Royal Fallout: Prince William Says Royal Family ‘Very Much Not Racist’ in Response to Explosive Oprah Interview

LONDON, ENGLAND - MARCH 11: Prince William, Duke of Cambridge and Catherine, Duchess of Cambridge attend a discussion with teachers and mental health professionals during a visit to School 21 in Stratford on March 11, 2021 in London, England. The Duke and Duchess of Cambridge visited the school in east London to congratulate teachers involved in the re-opening of the school following lockdown restrictions. (Photo by Justin Tallis - WPA Pool/Getty Images)

Seen here with his wife, Catherine, while visiting a school in east London, Prince William defends the Royal Family against racism claims made by his brother, Prince Harry, and sister-in-law, Meghan Markle. Photo: Justin Tallis/WPA Pool/Getty Images

William today became the first member of the royal family to speak about the Oprah interview with Harry and Meghan. His words were short and sweet and very carefully chosen. Asked first if he had spoken with his brother since the interview, he replied, “No, I haven’t spoken to him yet, but I will do.”

Then came the money question as a Sky TV reporter asked, “Is the Royal Family a racist family?” William responded calmly, echoing the format of the question: “We’re very much not a racist family.”

Was it a lucky shot by the reporter, catching these pithy answers as William and Kate made on a visit to East London’s School 21 to learn about a mental wellness program for children? That is rather doubtful. William’s responses were smooth and crisply delivered, the exchange composed of an action shot with William walking away from camera.

The choreography sent a clear message that the Firm’s senior members are Back to Work. It is the calculated follow up to the Queen’s message of Tuesday, in which she said that while the Palace (and her family) takes the Sussexes’s assertions seriously, the matter will be handled privately, thank you very much.

By acknowledging the reporters — which his father, Charles, notably did not do earlier this week when he was besieged by questions about Harry and Meghan while making a pair of public appearances—William was seen to firmly take the lead on moving forward for the whole family.

Since the beginning of the pandemic, the youthful and popular William and his equally popular wife, Catherine, have emerged as the primary public faces of the House of Windsor. First, because it was safer for the 30-somethings to be out and about. Later, because of their continued popularity.

Kate, for her part this morning, did not even glance at the cameras, walking ahead and providing physical guidance for how the educators they were meeting with should carry on. William spoke, through his surgical mask, barely looking over his shoulder.

William represents the future of The Crown. He has grown into the role and carries off his duties with gravitas. He can be fun and playful, but it is in a planned context, say batting a cricket ball or sharing a joke with a young subject at a classroom table. But when it comes to the press, he is always “on,” which means on guard. In a serious matter such as this, he does not improvise, or emote off the cuff, or share his feelings or disappointments.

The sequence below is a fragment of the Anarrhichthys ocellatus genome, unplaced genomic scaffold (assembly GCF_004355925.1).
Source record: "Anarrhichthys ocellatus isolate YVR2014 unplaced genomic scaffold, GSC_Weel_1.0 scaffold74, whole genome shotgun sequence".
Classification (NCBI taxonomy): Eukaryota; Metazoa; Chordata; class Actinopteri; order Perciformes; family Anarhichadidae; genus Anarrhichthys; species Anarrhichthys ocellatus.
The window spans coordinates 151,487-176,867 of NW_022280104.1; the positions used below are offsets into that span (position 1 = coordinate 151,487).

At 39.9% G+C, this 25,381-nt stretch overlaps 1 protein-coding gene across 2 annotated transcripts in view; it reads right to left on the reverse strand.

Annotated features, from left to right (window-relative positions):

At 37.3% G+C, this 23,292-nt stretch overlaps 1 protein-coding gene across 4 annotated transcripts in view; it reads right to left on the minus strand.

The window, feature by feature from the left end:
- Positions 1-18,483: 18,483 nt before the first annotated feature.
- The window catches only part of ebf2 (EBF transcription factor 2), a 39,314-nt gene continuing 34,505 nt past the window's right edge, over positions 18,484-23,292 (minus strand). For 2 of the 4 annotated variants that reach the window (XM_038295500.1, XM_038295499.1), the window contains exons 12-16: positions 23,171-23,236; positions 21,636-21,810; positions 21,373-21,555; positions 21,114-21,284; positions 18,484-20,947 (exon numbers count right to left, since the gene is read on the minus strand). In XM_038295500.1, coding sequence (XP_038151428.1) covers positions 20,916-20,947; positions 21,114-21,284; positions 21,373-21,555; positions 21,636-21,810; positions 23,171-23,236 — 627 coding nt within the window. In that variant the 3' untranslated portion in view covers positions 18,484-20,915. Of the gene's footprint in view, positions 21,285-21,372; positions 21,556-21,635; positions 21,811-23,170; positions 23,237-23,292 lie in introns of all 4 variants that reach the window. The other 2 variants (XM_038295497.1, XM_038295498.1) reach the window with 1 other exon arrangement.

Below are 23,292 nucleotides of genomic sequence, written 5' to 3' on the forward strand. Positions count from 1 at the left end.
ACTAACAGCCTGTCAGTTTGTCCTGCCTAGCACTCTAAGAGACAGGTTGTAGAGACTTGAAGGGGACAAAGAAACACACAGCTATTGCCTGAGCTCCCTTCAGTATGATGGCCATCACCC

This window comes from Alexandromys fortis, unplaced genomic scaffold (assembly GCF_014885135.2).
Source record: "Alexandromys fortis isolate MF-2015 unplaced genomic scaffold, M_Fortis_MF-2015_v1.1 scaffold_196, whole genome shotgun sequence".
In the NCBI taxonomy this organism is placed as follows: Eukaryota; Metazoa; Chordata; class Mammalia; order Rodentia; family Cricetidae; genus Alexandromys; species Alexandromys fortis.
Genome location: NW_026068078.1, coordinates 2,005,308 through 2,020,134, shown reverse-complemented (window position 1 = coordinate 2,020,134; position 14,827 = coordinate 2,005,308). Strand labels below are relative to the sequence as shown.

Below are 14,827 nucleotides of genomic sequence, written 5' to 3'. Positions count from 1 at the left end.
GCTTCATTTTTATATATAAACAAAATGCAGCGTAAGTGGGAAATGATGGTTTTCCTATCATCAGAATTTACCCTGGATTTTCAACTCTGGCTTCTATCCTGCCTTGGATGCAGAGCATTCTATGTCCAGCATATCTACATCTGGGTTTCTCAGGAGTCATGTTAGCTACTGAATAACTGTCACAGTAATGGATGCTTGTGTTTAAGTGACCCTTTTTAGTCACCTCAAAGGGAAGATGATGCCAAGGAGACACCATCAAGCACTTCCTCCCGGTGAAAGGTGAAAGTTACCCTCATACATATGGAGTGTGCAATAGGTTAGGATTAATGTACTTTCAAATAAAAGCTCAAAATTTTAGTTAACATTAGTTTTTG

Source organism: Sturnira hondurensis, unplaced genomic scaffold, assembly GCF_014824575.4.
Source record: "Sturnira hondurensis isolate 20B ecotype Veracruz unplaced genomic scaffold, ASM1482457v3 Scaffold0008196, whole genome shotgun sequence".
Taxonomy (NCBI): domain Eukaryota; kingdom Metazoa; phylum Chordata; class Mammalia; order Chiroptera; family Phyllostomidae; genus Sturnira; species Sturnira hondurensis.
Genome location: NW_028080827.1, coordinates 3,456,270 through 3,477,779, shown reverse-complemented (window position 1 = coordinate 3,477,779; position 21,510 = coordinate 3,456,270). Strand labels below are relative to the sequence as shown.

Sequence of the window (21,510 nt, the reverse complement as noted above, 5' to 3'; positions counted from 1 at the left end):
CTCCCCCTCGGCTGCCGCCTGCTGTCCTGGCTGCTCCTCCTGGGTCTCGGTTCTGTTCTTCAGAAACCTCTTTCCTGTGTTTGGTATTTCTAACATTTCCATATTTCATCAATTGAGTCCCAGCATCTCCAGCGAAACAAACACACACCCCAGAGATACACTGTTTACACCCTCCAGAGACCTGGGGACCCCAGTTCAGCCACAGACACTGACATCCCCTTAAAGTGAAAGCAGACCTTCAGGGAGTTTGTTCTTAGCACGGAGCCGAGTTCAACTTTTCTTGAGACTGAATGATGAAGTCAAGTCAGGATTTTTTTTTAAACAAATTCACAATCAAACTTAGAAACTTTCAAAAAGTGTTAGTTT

We therefore must conclude this exchange was deliberate, an attempt to put to rest calls for the family to “speak out” on the unfurling scandal. Or, in modern media parlance, “to break one’s silence”: a ridiculous concept itself driven by omni-channel media that demands public figures share their opinions on every development of every story. The Royal Family is showing it does not want to play ball in this new arena of public communication.

There have been very different responses to the Oprah interview and its fallout on either side of the Atlantic. The British media is picking apart what it can of — in particular — Meghan’s story. In the end, the more powerful assertions—of racism, of a lack of support for her mental health care—have been lumped in with the smaller, more gossipy elements of Sunday night’s unburdening. This is unfortunate, because her experiences of racism and mental health are important subjects that need exploration and can help move society as a whole forward.

The American press is equally hungry, but far more supportive of the Sussexes’s bid to regain their rights to freedom, liberty and the pursuit of happiness and gainful employment. There is the same indignation about those central issues—racism and mental health. There is also, often, a lack of understanding about the history, traditions and even constitutional role of The Crown in Britain. Here in Canada, we tend to understand the role and protocols of the royal family a little better, while we simultaneously are enthralled the soap opera playing out from an ocean away.

Whatever national lens anyone is peering through, the denouement of this story is starting to feel sad above anything else. William, emulating his grandmother and her stoic resolve to carry on through war and tragedies personal and public, is leading the way for us all. His two concise sentences were the appropriate response for now.

It is more interesting that his father, the direct heir to the throne, has let William speak first for the family as a whole. It shows there is an understanding there will have to be a youthful, modern vision of the monarchy presented to the British people in the sunset years of Queen Elizabeth’s reign.